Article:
Stuck in between 150 elephants

An insider’s take on the good, bad and investable in South Africa

It was a scene straight out of Animal Planet.

There, 30 yards away, were legions of elephants, at least 150 of them… with more lumbering in.

Their destination was a giant man-made water tank, which dozens of elephants were now congregating around, dipping their massive trunks over the tank wall for a drink.

This majestic sight was happening at Kruger National Park in South Africa, a mammoth animal preserve about the size of New Jersey.

My three days at the park were a highlight of a one-month trip to this fascinating country.

But the most interesting experience I had in South Africa was a night my friends and I spent on a secluded ranch about three hours west of Johannesburg.

Our host was the ranch owner, Dennis, a burly member of a South African chapter of the Hells Angels.

Around the glowing embers of a braai (essentially the South African version of a barbecue), Dennis kept his guests entertained with fascinating stories about his property and the surrounding area.

My friends and I weren’t the only guests enjoying his gripping stories about his encounters with Africa’s deadliest animals and insects.

There were also three women who had worked in various capacities for the South African government.

They told tales of their own, mainly about the many challenges facing their country.

The biggest, they said, was rolling blackouts – which were common throughout South Africa when I was there.

They said one reason for these power outages was years of mismanagement and corruption in the state-owned utility, Eskom.

They blamed the ruling government, the African National Congress (ANC), for much of this, saying its leaders kept siphoning money from the utility that should have been used for maintenance and equipment upgrades.

Another reason they cited was that two new coal plants were behind schedule and billions of dollars over budget.

As if all that weren’t bad enough, they said efforts to maintain the country’s power grid were continually sabotaged.

The culprits were people who kept stealing copper cables from electric poles, power lines, substations and utility storage yards.

And thanks to the bull market in copper, those thefts are getting worse (it’s even caused some railways to close).

These theft incidents highlight what I see as South Africa’s most obvious problem – crime.

At busy intersections in Johannesburg, Cape Town and other cities, you’ll find scores of people hawking trinkets, toys and newspapers to motorists as they wait for traffic lights to change.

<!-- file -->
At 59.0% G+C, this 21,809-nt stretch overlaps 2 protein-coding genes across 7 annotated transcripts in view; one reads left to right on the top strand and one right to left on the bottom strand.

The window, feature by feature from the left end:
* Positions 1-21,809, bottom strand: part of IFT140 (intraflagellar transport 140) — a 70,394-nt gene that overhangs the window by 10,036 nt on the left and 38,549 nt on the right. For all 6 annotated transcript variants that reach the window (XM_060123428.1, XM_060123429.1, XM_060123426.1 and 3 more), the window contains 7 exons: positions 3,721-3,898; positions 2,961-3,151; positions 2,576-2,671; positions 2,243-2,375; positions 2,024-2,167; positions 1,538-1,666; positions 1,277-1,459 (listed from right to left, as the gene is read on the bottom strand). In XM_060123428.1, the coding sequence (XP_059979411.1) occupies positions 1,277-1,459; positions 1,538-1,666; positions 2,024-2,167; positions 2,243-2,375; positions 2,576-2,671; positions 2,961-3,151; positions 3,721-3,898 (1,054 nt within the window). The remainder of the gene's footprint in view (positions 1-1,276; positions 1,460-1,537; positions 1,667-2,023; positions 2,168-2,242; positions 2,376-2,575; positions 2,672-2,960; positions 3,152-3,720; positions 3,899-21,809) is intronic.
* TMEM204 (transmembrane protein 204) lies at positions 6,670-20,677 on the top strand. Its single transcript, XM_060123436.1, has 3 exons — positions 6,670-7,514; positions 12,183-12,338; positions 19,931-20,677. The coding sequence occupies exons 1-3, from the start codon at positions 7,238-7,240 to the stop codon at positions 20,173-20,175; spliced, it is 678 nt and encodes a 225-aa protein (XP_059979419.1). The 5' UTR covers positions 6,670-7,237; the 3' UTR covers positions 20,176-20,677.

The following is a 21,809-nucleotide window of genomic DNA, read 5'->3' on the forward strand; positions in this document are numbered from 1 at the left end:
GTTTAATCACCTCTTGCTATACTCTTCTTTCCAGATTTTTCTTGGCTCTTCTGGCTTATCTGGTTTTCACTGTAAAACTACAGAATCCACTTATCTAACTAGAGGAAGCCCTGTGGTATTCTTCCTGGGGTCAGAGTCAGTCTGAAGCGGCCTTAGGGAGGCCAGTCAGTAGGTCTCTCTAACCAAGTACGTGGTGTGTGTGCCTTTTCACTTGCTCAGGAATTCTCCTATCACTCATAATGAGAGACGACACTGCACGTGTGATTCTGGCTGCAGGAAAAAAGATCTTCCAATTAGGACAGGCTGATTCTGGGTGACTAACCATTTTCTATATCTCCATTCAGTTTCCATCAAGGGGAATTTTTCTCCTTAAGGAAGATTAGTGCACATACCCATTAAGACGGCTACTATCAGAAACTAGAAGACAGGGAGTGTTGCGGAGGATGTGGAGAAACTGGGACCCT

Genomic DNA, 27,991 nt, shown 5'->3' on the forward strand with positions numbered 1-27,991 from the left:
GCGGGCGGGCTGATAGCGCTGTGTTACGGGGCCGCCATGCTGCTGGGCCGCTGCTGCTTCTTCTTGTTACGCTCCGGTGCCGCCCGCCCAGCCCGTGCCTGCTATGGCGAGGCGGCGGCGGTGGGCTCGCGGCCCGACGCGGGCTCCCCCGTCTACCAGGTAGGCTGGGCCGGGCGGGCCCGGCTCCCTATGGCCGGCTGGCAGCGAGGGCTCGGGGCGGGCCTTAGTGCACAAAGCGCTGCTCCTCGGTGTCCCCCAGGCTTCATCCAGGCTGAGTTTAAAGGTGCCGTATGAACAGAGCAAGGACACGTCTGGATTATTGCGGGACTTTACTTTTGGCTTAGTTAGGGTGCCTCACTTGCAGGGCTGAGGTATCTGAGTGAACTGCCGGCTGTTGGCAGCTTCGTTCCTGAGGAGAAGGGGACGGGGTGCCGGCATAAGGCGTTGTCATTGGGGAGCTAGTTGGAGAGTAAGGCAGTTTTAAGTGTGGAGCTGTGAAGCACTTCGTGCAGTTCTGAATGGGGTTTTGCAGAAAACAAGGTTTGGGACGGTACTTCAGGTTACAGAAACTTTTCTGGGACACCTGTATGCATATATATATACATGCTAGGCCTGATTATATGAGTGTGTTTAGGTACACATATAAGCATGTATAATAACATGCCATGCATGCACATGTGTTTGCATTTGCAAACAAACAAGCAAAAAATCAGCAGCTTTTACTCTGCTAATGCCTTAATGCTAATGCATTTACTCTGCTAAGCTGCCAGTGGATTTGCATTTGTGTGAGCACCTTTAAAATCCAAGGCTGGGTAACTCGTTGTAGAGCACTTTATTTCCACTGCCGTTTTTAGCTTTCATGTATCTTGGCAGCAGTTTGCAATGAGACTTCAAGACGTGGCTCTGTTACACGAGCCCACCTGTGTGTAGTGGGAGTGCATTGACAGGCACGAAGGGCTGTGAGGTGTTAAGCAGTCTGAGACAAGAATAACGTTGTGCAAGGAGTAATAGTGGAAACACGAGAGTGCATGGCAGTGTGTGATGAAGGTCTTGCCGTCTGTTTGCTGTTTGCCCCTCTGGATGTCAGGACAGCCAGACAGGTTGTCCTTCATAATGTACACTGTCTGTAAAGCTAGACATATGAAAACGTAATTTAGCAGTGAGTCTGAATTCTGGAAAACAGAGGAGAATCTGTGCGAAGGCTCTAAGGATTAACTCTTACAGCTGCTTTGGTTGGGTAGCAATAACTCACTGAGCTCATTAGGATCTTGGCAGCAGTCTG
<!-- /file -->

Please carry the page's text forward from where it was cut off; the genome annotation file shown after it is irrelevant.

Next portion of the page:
When a red light traps you in one of these situations, you have to make sure nothing of value is in view from the outside, as “smash and grab” thefts happen all the time at busy intersections.

House burglaries are also common – virtually every home I saw was surrounded by barbed wire and electric fences.

And at South African airports, you’ll find people waiting in long lines to have their luggage shrink-wrapped in cellophane in order to deter theft from unscrupulous baggage handlers.

Of course, as is the case throughout the world, the root of most of this crime is pervasive impoverishment.

According to Statistics South Africa, 55.5% of the population lives in poverty.

Unfortunately, corruption, crime and poverty aren’t the only problems facing the country. It’s also plagued by water shortages, rampant inflation and excessive immigration of refugees from other parts of Africa.

However, it’s not all doom and gloom, as the nation features a highly developed economy and advanced infrastructure.

It’s also one of the world’s largest exporters of gold, platinum and other natural resources.

And it’s easily the richest country in Africa, with established financial, legal and communications sectors, as well as the largest stock exchange on the continent, the Johannesburg Stock Exchange (JSE).

So do the country’s positives outweigh its negatives from an investment point of view?

I would say yes.

In fact, the iShares MSCI South Africa (NYSE Arca: EZA) has been on a steady uptrend for the last 15 months or so.

From March 23, 2020 to May 24, 2021, it’s marched up from $24.48 to $51.06.

That’s a gain of 108%.

With the world coming out of its COVID-19 funk, I think this trend will continue… so buying EZA outright (or calling options on it) could be profitable.

You could also consider buying Rio Tinto (NYSE: RIO), which could help you profit from the bull market in copper.

The reason?  The company operates the Palabora copper mine in South Africa, one of the largest open pit copper mines in the world.

I’ll close this missive by saying that if you ever have the chance to go on an African safari, you owe it to yourself to do so.

The three days I spent at Kruger National Park was something I’ll never forget.

To your financial health,

Doug Fogel,

Contributing Editor, Dear Retail

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